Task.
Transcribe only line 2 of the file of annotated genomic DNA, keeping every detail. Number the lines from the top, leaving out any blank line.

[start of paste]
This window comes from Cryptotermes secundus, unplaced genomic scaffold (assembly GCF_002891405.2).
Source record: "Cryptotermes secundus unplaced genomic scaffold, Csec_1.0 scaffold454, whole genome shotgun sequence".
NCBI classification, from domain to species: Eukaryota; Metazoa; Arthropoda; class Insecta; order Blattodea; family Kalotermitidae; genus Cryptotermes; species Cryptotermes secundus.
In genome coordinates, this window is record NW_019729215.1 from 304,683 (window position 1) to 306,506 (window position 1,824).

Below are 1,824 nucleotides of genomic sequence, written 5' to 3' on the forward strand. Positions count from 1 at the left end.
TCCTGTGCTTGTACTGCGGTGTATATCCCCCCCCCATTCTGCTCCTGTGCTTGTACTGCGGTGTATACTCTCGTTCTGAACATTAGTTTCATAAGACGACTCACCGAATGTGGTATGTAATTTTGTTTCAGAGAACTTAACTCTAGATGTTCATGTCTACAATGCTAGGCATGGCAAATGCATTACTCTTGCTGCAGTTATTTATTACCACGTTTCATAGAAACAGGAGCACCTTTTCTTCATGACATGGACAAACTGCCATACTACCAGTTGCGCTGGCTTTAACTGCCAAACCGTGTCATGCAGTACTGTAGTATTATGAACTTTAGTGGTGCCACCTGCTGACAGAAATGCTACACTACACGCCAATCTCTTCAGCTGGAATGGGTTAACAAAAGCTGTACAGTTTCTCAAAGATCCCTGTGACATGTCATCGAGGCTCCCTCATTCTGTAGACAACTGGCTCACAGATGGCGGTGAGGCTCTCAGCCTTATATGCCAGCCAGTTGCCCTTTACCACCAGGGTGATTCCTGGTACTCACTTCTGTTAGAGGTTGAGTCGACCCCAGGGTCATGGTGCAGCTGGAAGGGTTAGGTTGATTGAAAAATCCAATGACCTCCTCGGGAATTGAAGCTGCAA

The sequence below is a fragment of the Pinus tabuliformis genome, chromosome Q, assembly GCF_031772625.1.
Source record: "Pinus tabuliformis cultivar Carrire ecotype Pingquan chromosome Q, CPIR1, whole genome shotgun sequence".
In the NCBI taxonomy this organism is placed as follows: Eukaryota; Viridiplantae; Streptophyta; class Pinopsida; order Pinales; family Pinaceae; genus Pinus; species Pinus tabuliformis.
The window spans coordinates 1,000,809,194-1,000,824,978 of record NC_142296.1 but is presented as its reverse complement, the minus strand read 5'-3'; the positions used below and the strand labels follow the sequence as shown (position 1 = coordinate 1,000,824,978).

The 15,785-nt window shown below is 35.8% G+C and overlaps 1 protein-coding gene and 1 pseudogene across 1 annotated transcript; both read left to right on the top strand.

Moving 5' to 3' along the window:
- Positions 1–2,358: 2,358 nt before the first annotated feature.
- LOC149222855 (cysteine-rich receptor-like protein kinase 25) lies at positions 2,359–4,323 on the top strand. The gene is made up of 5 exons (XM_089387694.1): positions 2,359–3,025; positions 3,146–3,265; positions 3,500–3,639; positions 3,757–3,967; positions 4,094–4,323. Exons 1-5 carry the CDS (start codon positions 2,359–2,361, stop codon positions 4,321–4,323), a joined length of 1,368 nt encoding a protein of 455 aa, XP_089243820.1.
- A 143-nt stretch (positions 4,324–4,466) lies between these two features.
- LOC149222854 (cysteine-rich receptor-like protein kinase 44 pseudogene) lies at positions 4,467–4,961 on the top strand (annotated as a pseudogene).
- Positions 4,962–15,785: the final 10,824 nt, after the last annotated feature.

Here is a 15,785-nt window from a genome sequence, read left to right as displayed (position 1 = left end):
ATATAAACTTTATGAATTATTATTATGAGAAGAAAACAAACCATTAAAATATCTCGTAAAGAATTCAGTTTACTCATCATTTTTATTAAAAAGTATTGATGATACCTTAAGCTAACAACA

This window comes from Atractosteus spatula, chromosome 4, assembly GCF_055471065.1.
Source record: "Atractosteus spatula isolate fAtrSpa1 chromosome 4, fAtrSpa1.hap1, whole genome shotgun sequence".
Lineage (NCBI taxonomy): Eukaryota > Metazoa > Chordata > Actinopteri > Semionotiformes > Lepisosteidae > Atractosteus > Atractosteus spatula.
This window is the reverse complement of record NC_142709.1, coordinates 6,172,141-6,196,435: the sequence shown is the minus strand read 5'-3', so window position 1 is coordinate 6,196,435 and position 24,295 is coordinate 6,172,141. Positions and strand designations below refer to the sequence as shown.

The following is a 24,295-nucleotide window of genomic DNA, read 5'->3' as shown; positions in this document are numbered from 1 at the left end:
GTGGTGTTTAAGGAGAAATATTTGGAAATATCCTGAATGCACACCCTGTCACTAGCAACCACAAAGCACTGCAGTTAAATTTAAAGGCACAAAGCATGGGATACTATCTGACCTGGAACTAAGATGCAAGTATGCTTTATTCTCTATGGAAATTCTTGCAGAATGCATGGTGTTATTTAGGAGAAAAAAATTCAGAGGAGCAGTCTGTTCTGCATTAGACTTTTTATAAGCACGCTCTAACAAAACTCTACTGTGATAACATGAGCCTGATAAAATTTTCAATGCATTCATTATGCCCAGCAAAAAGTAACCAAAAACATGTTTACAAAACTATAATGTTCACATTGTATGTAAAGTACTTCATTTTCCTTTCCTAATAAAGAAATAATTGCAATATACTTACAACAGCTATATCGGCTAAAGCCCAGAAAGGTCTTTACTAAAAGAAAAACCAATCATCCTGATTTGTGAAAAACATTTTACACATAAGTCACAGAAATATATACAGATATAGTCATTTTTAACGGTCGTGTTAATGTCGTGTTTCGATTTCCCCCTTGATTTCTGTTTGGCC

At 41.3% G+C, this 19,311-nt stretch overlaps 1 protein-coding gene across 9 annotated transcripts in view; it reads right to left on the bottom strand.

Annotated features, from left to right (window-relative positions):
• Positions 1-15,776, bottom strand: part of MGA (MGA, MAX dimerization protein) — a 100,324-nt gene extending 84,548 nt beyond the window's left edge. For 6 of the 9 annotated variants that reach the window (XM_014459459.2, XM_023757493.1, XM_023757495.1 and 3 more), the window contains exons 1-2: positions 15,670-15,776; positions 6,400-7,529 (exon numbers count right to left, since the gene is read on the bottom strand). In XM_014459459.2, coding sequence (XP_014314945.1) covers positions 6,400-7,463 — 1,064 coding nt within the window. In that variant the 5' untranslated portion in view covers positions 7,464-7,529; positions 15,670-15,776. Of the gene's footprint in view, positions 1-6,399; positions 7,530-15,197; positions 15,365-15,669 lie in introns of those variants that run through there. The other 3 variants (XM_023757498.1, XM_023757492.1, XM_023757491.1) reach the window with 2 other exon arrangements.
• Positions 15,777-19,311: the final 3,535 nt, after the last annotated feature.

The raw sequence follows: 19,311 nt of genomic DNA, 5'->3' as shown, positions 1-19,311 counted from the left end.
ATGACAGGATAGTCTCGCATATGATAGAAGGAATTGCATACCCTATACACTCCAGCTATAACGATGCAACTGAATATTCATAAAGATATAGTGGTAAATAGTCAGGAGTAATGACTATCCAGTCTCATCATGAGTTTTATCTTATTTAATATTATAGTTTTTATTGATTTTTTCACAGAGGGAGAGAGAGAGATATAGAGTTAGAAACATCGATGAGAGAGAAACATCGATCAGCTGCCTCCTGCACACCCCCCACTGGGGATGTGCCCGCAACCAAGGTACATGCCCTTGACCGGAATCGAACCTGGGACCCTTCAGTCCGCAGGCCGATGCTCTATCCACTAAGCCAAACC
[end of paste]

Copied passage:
Source record: "Cryptotermes secundus unplaced genomic scaffold, Csec_1.0 scaffold454, whole genome shotgun sequence".